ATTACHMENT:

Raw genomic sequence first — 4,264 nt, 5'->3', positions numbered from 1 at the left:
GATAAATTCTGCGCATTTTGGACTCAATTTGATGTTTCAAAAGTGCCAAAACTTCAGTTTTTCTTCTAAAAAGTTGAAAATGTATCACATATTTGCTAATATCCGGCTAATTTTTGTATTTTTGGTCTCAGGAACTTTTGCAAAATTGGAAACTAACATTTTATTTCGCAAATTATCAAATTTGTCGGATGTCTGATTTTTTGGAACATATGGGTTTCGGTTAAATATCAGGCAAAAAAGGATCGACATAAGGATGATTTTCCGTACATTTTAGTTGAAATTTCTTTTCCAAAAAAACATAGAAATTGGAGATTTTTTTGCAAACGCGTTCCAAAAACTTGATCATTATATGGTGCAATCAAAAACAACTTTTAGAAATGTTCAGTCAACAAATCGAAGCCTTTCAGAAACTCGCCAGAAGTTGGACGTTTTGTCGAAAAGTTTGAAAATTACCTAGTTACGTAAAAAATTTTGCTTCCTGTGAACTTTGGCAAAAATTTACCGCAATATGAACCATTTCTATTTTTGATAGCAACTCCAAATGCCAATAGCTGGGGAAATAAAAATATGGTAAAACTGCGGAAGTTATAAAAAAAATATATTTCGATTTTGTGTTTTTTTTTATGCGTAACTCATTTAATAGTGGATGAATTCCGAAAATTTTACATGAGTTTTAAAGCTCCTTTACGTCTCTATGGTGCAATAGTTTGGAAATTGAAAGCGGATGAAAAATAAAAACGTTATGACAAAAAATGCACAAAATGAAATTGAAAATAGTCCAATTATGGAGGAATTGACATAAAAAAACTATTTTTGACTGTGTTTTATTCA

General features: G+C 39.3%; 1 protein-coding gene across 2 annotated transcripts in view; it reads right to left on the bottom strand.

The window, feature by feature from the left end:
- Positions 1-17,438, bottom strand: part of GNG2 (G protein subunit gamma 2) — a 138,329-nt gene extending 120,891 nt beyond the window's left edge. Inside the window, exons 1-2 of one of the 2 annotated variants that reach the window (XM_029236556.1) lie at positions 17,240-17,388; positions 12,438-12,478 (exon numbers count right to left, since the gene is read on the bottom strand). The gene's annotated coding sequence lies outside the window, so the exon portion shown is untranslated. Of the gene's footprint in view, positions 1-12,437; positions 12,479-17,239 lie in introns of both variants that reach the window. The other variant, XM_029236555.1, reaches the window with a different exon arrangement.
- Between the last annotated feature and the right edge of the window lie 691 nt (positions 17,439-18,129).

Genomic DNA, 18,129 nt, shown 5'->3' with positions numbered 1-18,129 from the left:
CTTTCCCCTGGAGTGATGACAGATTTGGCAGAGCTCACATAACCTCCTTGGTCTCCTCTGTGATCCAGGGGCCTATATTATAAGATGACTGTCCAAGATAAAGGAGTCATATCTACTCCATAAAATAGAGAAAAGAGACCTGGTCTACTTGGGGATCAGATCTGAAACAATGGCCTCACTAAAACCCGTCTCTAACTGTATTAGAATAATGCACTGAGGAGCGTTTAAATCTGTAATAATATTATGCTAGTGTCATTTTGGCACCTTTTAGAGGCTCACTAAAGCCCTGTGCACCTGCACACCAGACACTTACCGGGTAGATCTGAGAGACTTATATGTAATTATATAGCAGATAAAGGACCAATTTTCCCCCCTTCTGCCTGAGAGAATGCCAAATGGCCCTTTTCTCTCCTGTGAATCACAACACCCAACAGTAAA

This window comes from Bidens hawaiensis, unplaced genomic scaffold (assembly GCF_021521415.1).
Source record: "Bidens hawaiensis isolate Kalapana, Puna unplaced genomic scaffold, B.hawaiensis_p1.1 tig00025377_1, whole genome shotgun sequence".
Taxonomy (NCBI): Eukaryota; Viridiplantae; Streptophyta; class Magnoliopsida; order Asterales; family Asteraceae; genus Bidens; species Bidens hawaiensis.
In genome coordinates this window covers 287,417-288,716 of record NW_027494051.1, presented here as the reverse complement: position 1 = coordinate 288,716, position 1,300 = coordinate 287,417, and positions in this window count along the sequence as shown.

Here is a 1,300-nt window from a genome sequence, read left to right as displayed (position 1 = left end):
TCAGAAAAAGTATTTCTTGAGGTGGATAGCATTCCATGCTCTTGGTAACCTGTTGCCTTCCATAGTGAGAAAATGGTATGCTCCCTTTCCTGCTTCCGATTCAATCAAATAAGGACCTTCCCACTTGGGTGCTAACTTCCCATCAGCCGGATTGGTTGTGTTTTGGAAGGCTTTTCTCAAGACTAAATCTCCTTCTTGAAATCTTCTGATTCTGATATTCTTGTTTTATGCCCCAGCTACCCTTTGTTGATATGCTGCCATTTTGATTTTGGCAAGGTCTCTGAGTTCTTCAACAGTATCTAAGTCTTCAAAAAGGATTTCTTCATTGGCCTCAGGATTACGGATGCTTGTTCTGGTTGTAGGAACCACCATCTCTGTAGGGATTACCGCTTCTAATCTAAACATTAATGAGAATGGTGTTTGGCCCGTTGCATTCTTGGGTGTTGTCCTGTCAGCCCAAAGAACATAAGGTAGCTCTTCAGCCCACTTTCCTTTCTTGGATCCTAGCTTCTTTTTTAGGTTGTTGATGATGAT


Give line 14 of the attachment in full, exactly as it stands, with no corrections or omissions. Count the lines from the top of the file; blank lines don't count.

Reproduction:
TCAGAAAAAGTATTTCTTGAGGTGGATAGCATTCCATGCTCTTGGTAACCTGTTGCCTTCCATAGTGAGAAAATGGTATGCTCCCTTTCCTGCTTCCGATTCAATCAAATAAGGACCTTCCCACTTGGGTGCTAACTTCCCATCAGCCGGATTGGTTGTGTTTTGGAAGGCTTTTCTCAAGACTAAATCTCCTTCTTGAAATCTTCTGATTCTGATATTCTTGTTTTATGCCCCAGCTACCCTTTGTTGATATGCTGCCATTTTGATTTTGGCAAGGTCTCTGAGTTCTTCAACAGTATCTAAGTCTTCAAAAAGGATTTCTTCATTGGCCTCAGGATTACGGATGCTTGTTCTGGTTGTAGGAACCACCATCTCTGTAGGGATTACCGCTTCTAATCTAAACATTAATGAGAATGGTGTTTGGCCCGTTGCATTCTTGGGTGTTGTCCTGTCAGCCCAAAGAACATAAGGTAGCTCTTCAGCCCACTTTCCTTTCTTGGATCCTAGCTTCTTTTTTAGGTTGTTGATGATGAT